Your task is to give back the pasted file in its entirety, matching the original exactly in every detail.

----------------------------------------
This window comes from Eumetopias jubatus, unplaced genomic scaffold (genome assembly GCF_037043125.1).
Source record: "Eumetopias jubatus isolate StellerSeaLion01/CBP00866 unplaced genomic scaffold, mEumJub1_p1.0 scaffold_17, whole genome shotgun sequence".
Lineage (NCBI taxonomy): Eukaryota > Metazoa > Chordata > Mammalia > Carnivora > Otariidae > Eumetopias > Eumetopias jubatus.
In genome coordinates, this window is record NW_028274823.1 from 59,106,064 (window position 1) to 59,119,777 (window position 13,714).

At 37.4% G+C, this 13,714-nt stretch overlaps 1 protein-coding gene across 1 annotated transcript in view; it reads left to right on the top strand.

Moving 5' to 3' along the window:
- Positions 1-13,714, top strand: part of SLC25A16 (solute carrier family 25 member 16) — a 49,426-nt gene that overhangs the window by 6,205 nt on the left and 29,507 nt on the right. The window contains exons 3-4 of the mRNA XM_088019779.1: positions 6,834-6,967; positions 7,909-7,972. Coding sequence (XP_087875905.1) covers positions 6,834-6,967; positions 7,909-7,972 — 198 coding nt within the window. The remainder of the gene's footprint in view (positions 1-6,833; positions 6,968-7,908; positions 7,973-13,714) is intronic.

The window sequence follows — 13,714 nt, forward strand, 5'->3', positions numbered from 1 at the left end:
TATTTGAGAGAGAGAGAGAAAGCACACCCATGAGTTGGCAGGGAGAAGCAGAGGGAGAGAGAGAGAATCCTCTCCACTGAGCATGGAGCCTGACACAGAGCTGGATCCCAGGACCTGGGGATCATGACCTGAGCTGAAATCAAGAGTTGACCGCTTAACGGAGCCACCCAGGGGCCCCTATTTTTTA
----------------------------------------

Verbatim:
This window comes from Eumetopias jubatus, unplaced genomic scaffold (genome assembly GCF_037043125.1).
Source record: "Eumetopias jubatus isolate StellerSeaLion01/CBP00866 unplaced genomic scaffold, mEumJub1_p1.0 scaffold_17, whole genome shotgun sequence".
Lineage (NCBI taxonomy): Eukaryota > Metazoa > Chordata > Mammalia > Carnivora > Otariidae > Eumetopias > Eumetopias jubatus.
In genome coordinates, this window is record NW_028274823.1 from 59,106,064 (window position 1) to 59,119,777 (window position 13,714).

At 37.4% G+C, this 13,714-nt stretch overlaps 1 protein-coding gene across 1 annotated transcript in view; it reads left to right on the top strand.

Moving 5' to 3' along the window:
- Positions 1-13,714, top strand: part of SLC25A16 (solute carrier family 25 member 16) — a 49,426-nt gene that overhangs the window by 6,205 nt on the left and 29,507 nt on the right. The window contains exons 3-4 of the mRNA XM_088019779.1: positions 6,834-6,967; positions 7,909-7,972. Coding sequence (XP_087875905.1) covers positions 6,834-6,967; positions 7,909-7,972 — 198 coding nt within the window. The remainder of the gene's footprint in view (positions 1-6,833; positions 6,968-7,908; positions 7,973-13,714) is intronic.

The window sequence follows — 13,714 nt, forward strand, 5'->3', positions numbered from 1 at the left end:
TATTTGAGAGAGAGAGAGAAAGCACACCCATGAGTTGGCAGGGAGAAGCAGAGGGAGAGAGAGAGAATCCTCTCCACTGAGCATGGAGCCTGACACAGAGCTGGATCCCAGGACCTGGGGATCATGACCTGAGCTGAAATCAAGAGTTGACCGCTTAACGGAGCCACCCAGGGGCCCCTATTTTTTA